On my radar: Game on

2014-10-03 13:45

I have a cousin who’s a geek (and I say that in the nicest possible way). He now lives in Canada. On his first return visit to South Africa a few years ago, his parents threw him a large welcome party.

His geek friends arrived, armed with their laptops, which they proceeded to set up on the dining room table. They connected their machines and spent the rest of the afternoon staring at their computer screens, gaming with each other in cyberspace. For a group of friends who hadn’t seen each other in years, I thought it an odd way to spend a reunion, but I’m not a gamer so I don’t quite understand the nuances of the subculture. And what a subculture it is.

This year there have been prolonged negotiations by Google to buy a website called Twitch TV?–?for $1 billion (R11?billion). I say ‘website’ to irk the gamers who might be reading this. In essence, that’s what Twitch TV started out as in 2011 – an offshoot of a live-streaming website called Justin.tv.

What Twitch TV does today is stream, or rather broadcast, any video game being played live, online, from the gaming device to an audience that wants to watch the game being played in cyberspace. Who, you might ask (if you’re a nongamer like me), would want to watch a video game being played online?

You’ll have to take the word of the 55?million unique viewers a month who view about 155?billion minutes of gaming via Twitch TV. Due to its live-streaming nature, Twitch TV gobbles up bandwidth and has now become the fourth-largest user of internet bandwidth on the planet. No wonder Google was prepared to pay $1?billion for the acquisition.

In the end, the deal fell through?–?due to antitrust issues that would arise from the deal?–?so Amazon stepped in and snapped up Twitch TV for a bargain of $970?million. A not-so-insignificant subculture after all.

To understand the gaming subculture, you need to think back to the nondigital beginnings of gaming: the halcyon days of arcade games of the 1980s and early 1990s. Twitch TV CEO Emmett Shear explains the thinking behind the success of the online streaming platform. “When you think about what it was like to play a video game in an arcade, you put your money in the arcade machine and you waited your turn. And what did you do while you were waiting your turn? You watched the people who were playing,” he says.

This simple dynamic began evolving when the popularity of arcade games dwindled in the late 1990s and gamers started playing competitively online, instead of face to face. Communal gaming had moved to cyberspace.

Anyone who games, or knows a gamer, will know online gaming has now gone global. Who you compete with and where they live are unknowns. In the game, your battle is with avatars in an increasingly realistic virtual world and as virtual renderings become more real, so does the allure to watch these games play out in real time, like any sport. Apparently.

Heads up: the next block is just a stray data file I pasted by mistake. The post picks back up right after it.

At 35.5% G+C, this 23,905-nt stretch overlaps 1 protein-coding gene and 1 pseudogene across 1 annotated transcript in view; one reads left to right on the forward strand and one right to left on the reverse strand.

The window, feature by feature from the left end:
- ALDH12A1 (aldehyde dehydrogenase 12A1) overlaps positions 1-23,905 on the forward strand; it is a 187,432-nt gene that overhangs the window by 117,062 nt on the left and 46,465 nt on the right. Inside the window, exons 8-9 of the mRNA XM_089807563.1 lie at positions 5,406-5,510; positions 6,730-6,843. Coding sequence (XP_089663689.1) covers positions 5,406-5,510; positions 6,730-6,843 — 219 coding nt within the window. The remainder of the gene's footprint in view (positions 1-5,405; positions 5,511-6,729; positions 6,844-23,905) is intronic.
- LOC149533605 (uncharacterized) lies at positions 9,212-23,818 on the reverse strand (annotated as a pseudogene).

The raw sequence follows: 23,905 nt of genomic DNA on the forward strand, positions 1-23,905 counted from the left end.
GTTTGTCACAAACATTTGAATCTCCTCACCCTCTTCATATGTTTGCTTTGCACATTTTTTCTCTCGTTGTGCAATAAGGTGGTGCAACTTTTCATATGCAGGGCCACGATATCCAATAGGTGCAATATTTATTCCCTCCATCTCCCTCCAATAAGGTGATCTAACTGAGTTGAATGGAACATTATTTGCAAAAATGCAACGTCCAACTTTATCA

South Africa has its own claim to fame in this virtual world. Trevor “Quickshot” Henry (formerly known as qu1ksh0t) is a shoutcaster for one of the most popular online multiplayer games, League of Legends (LoL).

Shoutcasting is a new, but very real, career linked to online gaming, otherwise known as the eSport industry.

Like a sports commentator, he comments live on video games being played online. Consider the vast numbers of people who are involved in his commentary: 67?million people play LoL every month, 27?million a day and 7.5?million in peak time.

Henry grew up in Johannesburg, and started his career with a degree in marketing and business management. But he heeded the allure of professional online gaming.

He assembled teams and competed professionally in competitive online game leagues like Battlefield 2 and Call of Duty 4.

Today he is based in Cologne, Germany, but travels extensively throughout the week.

So there’s a parallel universe out there that most of us are oblivious to. We might think that gaming is a world for hoodie-wearing teen slackers, but the reality is that it is a massive business that the likes of Google and Amazon are fighting over.

So if you’re a parent who wants to make your child take a “sensible” university course and they bring up gaming as a career, you’d better think again.

I bet Henry’s parents never thought he would find fame and fortune shoutcasting in cyberspace.

Chang is the founder of Flux Trends. For more trends, visit: www.fluxtrends.com

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